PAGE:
Priya Santhanam

Navigating Dual Career Parenting as Immigrants

They say, “it takes a village to raise kids.”

Yes, it does take a village, but what do you do when that village does not exist?

Consider this: you moved to a land of abundant opportunity, hit all your milestones, got that A level education, that great job, home, and kids... and now you get to raise those kids and do well in your career. But wait, there’s literally no one else around to help you and your spouse as you navigate your dual-career parenting journey. Suddenly, you went from excitement and exhilaration, a sense of accomplishment, to a little bit of nervousness about truly doing this on your own!

My husband and I live a nuclear life. It’s just him, me, and our two kids (maybe a dog in the future if my daughter had her way!). It’s poetic and fun to think of ourselves as the Four Musketeers or Fantastic Four, but in reality, there are no grandmas, grandpas, uncles, aunts, cousins physically around us to watch our back or hold us when we fall. We have a lovely extended family, and they all live miles away in India, and here we are in the heart of Texas.

When I think of my childhood and all the cousins I played with, my uncles who would show up the minute my father had an issue at home or work, it makes me crave that comfort. But that’s just the mushy feeling part of it. The reality is that we struggle with managing childcare, and everything is planned to the T. There are no mom dad sick days as we can’t just call a family member to come and watch them. Whenever a hard deadline or stressful work situation crops up, that means operating in engineer and parent mode on less than 20 hours of sleep in the week.

If you can relate to what I just described above or you are in a city far away from your support system with the ambition to have a career and raise a family, consider these tips to help you navigate dual career parenting successfully.

1. Plan everything

I mean everything! When my daughter was two, she was so prone to illness that my husband and I started blocking off our calendars every six weeks to avoid critical meetings anticipating she’d be sick! We are both engineers, so it’s a bit of an occupational hazard too. But we plan all our activities on our synced calendars. That includes sharing “days I absolutely cannot take-off” or “expecting an important deliverable meeting at work” or “expect kid might be sick” blocks!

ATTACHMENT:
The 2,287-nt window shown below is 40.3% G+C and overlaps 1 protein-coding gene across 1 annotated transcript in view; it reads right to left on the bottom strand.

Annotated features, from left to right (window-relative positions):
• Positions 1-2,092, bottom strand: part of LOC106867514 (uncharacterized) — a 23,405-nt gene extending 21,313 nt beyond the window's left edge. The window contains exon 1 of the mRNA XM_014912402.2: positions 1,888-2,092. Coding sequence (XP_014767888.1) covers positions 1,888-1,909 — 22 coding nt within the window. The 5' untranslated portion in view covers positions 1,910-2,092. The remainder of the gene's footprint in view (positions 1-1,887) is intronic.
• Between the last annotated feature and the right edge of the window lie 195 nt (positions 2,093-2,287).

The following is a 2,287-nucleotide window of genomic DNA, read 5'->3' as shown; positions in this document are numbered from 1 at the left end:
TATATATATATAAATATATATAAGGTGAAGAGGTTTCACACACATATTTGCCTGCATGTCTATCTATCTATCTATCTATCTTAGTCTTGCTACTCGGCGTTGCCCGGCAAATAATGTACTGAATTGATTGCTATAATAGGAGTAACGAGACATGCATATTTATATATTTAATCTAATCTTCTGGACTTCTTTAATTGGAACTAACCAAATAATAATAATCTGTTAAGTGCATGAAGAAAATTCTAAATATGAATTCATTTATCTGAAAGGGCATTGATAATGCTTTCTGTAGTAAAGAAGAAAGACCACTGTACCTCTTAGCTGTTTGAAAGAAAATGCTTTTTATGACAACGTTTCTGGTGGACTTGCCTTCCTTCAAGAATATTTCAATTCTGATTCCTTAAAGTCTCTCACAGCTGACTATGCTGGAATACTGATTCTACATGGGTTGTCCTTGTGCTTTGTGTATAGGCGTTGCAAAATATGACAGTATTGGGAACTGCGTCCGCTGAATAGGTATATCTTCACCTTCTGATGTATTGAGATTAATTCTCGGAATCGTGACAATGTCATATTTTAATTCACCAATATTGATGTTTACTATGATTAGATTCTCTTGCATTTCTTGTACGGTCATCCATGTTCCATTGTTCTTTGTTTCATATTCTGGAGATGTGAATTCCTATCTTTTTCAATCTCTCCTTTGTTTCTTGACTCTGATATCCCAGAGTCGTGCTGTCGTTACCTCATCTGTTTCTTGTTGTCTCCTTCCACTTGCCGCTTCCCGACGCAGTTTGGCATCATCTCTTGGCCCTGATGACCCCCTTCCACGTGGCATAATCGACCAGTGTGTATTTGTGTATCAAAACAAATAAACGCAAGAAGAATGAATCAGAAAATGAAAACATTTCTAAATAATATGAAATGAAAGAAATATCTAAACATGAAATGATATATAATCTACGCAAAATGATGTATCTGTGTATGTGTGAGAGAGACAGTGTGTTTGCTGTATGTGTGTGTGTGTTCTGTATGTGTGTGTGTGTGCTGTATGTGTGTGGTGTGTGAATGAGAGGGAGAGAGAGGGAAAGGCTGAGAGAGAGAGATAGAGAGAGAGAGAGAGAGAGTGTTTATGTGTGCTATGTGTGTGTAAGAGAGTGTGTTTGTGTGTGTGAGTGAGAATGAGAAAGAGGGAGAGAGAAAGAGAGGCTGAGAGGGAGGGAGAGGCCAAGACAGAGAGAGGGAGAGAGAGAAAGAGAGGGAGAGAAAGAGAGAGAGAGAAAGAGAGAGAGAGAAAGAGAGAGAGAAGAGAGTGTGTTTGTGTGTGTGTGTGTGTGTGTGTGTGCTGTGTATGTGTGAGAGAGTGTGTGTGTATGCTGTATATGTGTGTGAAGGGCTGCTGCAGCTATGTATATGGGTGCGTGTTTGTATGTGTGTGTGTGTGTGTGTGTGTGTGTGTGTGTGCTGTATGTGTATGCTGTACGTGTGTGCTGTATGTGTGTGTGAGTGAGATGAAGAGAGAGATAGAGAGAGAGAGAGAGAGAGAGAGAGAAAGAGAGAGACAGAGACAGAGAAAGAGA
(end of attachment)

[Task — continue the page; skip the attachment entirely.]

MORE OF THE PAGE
2. Meal prep is your friend 

I’m still surprised how many parents I meet who don’t prepare their meals for the entire week! It boggles my mind! A moderately successful scenario would be to at least put pen to paper on a weekend and plan a menu for the entire week for the family. The best-case scenario would be to do all the chopping and cooking needed to enable that plan! And to those who say “... but I need fresh food every day, or I can’t spend weekends on this”, I say to you, “then don’t complain about your stress and prepare to be in constant imbalance!” 

3. Learn to trust childcare providers 

I think a large part of why I still never let my kids be with a nanny or sitter is my upbringing and cultural exposure. I let my kids go to school or be with us. No other option is acceptable! This one is for me too; we need to learn to place trust in others (after careful consideration, of course!) who can take care of children in our absence. Have to learn to let go and open up! 

4. Hustle

I wish I were more of a hustler in my 20s! It’s a skill I’ve developed as I’ve grown in my career. A big part of the hustle for me is negotiation. Negotiation with my kids about when mom is and isn’t available to play, how many books we read before we go to bed, why we are eating pasta for the 3rd time this week! Negotiation at work about why I deserve to be promoted, why I can’t go on that business trip this week, why I want that opportunity to present to leadership, etc. Hustling creates a space for us to fit our personal life in our work lives and the other way around. After all, both are a part of me, and need to integrate as seamlessly as practically possible for my own sanity!

If you made it to the end, I know what you may be thinking: Priya, don’t you have any friends?! Yes, we do! And they are a god send!! Our friends are our family and we love them. I’m just saying we miss providing to our kids what we had growing up... maybe it’s too much to ask, but there’s no harm in pining :)

How are you navigating your dual career parenting as immigrants?

If you have a personal story and lessons learned to share about how you’re owning your career, write to us at

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Priya is a chemical engineer by training. She received her bachelors degree in India and masters and PhD in the US. She has held a gamut of roles at ExxonMobil Upstream Research Company over the last 7 years including working in the lab, troubleshooting and designing for operations, building strategies for business development, software product management and teaching technical courses to early career engineers.

Priya has published over 10 scientific papers, holds 3 patents and has presented at over 20 technical conferences.

She is a mom of two young children and is constantly hustling to find that coveted personal life - work life balance! In addition to engineer and mom duties, she loves to read, write and watch movies.
Find her on LinkedIn here. 
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